* Capell, an intelligent commentator on Shakspeare, unjustly under rated by the others, has placed the advantages in this respect in the clearest light, in an observation on Antony and Cleopatra. It emboldened the poet, when the truth of the action required it, to plan scenes which the most skilful mechanist and scene-painter could scarcely exhibit to the eye; as for instance, in a Spanish play where sea-fights occur.

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We now complain, and with justice, that in the acting of Shakspeare's pieces the too frequent change of scenes occasions an interruption. But the poet is here perfectly blameless. It ought to be known that the English plays of that time, as well as the Spanish, were printed without any mention of the scene and its changes. In Shakspeare the modern editors have inserted the scenical directions; and in doing so, they have proceeded with the most pedantic accuracy. Whoever has the management of the representation of a piece of Shakspeare's may, without any hesitation, strike out at once all such changes of scene as the following :-“Another room in the palace, another street, another part of the field of battle,” &c. By these means alone, in most cases, the change of decorations will be reduced to a very moderate number.

Of the actor's art on a theatre which possessed so little external splendour as the old English, those wb are in the habit of judging of the man from his dress will not be inclined to entertain a very favourable idea. I am induced, however, from this very circumstance, to draw quite a contrary conclusion: the want of attractions of an accessory nature renders it the more necessary to be careful in essentials. Several Englishmen* have given it as their opinion, that the players of the first epoch were in all likelihood greatly superior to those of the second, at least with the exception of Garrick; and if we had no other proof, the quality of Shakspeare's pieces renders this extremely probable. That most of his principal characters require a great player is self-evident; the elevated and compressed style of his poetry cannot be understood without the most energetic and flexible delivery; besides, he often supposes between the speeches a mute action of great difficulty, for which he gives no directions. A poet who labours only and immediately for the stage will not rely for his main effect on traits which he must beforehand know will he lost in the representation from the unskilfulness of his interpreters. Shakspeare consequently would have been driven to lower the tone of his dramatic art, if he had not possessed excellent theatrical coadjutors. Of these, some have de scended by name and fame even to our times. As for Shakspeare himself, since we are not fond of allowing any one

* See a Dialogue prefixed to the 11th volume of Dodsley's Old Plays.

SHAKSPEARE AS AN ACTOR.

nian to possess two great talents in an equal degree, it has been assumed on very questionable grounds, that he was but an indifferent actor*. Hamlet's instructions, however, to the players prove at least that he was an excellent judge of acting. We know that correctness of conception and judgment are not always coupled with the power of execution; Shakspeare, however, possessed a very important and too frequently neglected requisite for serious acting, a beautiful and noble countenance. Neither is it probable that he could have been the manager of the most respectable theatre, had he not himself possessed the talent both of acting and guiding the histrionic talents of others. Ben Jonson, though a meritorious poet, could not even obtain the situation of a player, as he did not possess the requisite qualifications. From the passage cited from Hamlet, from the burlesque tragedy of the mechanics in the Midsummer Night's Dream, and many other passages, it is evident that there was then an inundation of bad players, who fell into all the aberrations from propriety which offend at the present day, but the public, it would appear, knew well how to distinguish good and bad acting, and would not be easily satisfiedt.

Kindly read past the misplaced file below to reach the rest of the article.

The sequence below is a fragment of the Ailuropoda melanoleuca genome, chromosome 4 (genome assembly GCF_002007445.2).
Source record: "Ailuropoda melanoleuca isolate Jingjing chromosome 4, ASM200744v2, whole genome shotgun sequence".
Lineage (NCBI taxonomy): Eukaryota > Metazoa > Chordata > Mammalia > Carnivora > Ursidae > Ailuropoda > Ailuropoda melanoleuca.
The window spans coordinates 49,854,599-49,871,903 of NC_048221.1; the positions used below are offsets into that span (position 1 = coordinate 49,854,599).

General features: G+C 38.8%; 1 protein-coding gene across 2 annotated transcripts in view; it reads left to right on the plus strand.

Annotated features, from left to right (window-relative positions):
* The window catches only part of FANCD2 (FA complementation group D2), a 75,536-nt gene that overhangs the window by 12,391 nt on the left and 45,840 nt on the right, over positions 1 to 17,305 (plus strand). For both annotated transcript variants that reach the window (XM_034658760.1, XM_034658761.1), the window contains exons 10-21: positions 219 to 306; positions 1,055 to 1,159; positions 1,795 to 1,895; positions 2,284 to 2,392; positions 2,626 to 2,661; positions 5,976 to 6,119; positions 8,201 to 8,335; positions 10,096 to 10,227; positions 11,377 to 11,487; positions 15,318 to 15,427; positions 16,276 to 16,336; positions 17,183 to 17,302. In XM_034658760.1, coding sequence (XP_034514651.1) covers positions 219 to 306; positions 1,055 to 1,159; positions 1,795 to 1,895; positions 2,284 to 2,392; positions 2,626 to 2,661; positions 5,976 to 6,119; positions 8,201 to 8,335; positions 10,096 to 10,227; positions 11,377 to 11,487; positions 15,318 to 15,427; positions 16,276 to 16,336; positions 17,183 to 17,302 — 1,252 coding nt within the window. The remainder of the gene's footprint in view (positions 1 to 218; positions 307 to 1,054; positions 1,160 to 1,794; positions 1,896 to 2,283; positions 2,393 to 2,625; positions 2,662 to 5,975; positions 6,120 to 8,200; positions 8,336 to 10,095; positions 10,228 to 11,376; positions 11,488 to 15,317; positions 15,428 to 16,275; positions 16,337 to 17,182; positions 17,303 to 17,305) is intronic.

* No certain account has yet been obtained of any principal part played by Shakspeare in his own pieces. In Hamlet he played the Ghost; certainly a very important part, if we consider that from the failure in it, the whole piece runs a risk of appearing ridiculous. A writer of his time says in a satirical pamphlet, that the Ghost whined in a pitiful manner; and it has been concluded from this that Shakspeare was a bad player. What logic! On the restoration of the theatre under Charles II., a desire was felt of collecting traditions and information respecting the former period. Lowin, the original Hamlet, instructed Betterton as to the proper conception of the character. There was still alive a brother of Shakspeare, a decrepid old man, who had never had any literary cultivation, and whose memory was impaired by age. From him they could extract nothing, but that he had sometimes visited his brother in town, and once saw him play an old man with grey hair and beard. From the above description it was concluded that this must have been the faithful servant Adam in As You Like It, also a second-rate part. In most of Shakspeare's pieces we have not the slightest knowledge of the manner in which the parts were distri. buted. In two of Ben Jonson's pieces we see Shakspeare's name among the principal actors.

+ In this respect, the following simile in Richard the Second is deserv. ing of attention :

As in a theatre the eyes of men,
After a well-graced actor leaves the stage,
Are idly bent on him that enters next,
Thinking his prattle to be tedious, &c.